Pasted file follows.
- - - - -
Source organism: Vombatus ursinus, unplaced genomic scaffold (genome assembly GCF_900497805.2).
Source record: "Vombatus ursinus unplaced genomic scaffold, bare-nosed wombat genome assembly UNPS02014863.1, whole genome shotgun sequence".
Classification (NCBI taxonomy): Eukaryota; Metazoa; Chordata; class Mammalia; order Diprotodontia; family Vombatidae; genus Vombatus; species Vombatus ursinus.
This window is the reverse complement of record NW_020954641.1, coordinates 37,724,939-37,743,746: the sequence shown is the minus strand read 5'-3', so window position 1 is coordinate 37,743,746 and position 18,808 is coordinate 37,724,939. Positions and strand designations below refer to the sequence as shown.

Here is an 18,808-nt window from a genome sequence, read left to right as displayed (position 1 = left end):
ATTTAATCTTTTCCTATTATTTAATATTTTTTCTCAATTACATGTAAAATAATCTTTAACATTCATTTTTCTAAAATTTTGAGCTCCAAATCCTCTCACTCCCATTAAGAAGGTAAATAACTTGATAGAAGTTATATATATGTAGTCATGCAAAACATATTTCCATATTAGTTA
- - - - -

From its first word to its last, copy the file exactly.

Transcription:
Source organism: Vombatus ursinus, unplaced genomic scaffold (genome assembly GCF_900497805.2).
Source record: "Vombatus ursinus unplaced genomic scaffold, bare-nosed wombat genome assembly UNPS02014863.1, whole genome shotgun sequence".
Classification (NCBI taxonomy): Eukaryota; Metazoa; Chordata; class Mammalia; order Diprotodontia; family Vombatidae; genus Vombatus; species Vombatus ursinus.
This window is the reverse complement of record NW_020954641.1, coordinates 37,724,939-37,743,746: the sequence shown is the minus strand read 5'-3', so window position 1 is coordinate 37,743,746 and position 18,808 is coordinate 37,724,939. Positions and strand designations below refer to the sequence as shown.

Here is an 18,808-nt window from a genome sequence, read left to right as displayed (position 1 = left end):
ATTTAATCTTTTCCTATTATTTAATATTTTTTCTCAATTACATGTAAAATAATCTTTAACATTCATTTTTCTAAAATTTTGAGCTCCAAATCCTCTCACTCCCATTAAGAAGGTAAATAACTTGATAGAAGTTATATATATGTAGTCATGCAAAACATATTTCCATATTAGTTA